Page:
Saturday, February 14, 2009

Dinner with Norpois (I): Boeuf Mode en Gelée

The cold beef with carrots now made its appearance, laid out by the Michelangelo of our kitchen on great crystals of aspic that looked like blocks of transparent quartz.

“Now, that is something you can’t get in any public eating establishment, not excluding the very best: a dish of braised beef, with aspic that doesn’t smell like glue, in which the meat has absorbed the flavor of the carrots—quite magnificent! Do allow me to have a little more,” he [Norpois] added, with a gesture that requested another helping of the aspic.

In the Shadow of Young Girls in Flower 30

In Julia Child’s recipe, it is suggested that the beef be larded before it is cooked. The purpose of larding is to add moisture and flavor to the cooking process and to create a beautiful presentation to the finished slices of meat. According to The Joy of Cooking, short larding needles are used to insert lardoons (uniformly cut, 1/8-1/2 inch lines of fat) on the surface portion of the meat by drawing the needle completely through the meat at a narrow angle. Then, a handled instrument, called a lardoire, with a blade shaped like a pen point, is used for internal larding at a deeper level within the meat (444-5).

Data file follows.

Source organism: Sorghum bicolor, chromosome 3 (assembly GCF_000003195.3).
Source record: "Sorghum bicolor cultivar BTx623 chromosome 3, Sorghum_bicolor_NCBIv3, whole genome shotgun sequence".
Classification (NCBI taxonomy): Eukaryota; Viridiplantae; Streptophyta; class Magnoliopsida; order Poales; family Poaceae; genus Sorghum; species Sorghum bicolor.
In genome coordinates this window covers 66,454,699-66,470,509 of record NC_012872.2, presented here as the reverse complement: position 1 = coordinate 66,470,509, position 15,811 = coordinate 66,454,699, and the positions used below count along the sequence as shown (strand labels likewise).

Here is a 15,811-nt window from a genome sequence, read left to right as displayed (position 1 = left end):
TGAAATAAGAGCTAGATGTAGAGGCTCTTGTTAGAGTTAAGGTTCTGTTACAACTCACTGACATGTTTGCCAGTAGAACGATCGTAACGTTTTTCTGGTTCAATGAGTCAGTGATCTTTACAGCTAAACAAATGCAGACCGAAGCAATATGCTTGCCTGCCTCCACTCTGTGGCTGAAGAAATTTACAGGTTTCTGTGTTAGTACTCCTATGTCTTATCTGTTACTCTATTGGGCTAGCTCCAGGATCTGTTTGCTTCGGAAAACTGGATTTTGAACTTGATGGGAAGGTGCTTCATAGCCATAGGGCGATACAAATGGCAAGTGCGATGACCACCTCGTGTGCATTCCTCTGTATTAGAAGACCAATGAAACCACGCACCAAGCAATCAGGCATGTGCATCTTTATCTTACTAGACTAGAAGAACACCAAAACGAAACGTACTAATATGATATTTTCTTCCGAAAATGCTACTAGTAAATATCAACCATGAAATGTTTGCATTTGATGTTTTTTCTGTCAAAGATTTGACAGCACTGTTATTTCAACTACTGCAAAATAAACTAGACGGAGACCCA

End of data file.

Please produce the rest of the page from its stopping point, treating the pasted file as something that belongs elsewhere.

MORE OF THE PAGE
Isn’t Proust’s act of writing much like larding? With his pen-lardoire, rich lines of memory and thought are dispersed throughout the text. Streaming ink imbues the page, much like the thin lines of lardoons that give the meat pleasant texture and taste, producing what becomes a decorative effect, apparent on each finished page. Memory and narrative are woven in the text, thus transcending the plain paper in a personal account of the past that runs back and forth between different points in space and time—enriching the text just as the back and forth of larding meat supplies the much needed fat to render the experience palatable, or even delicious.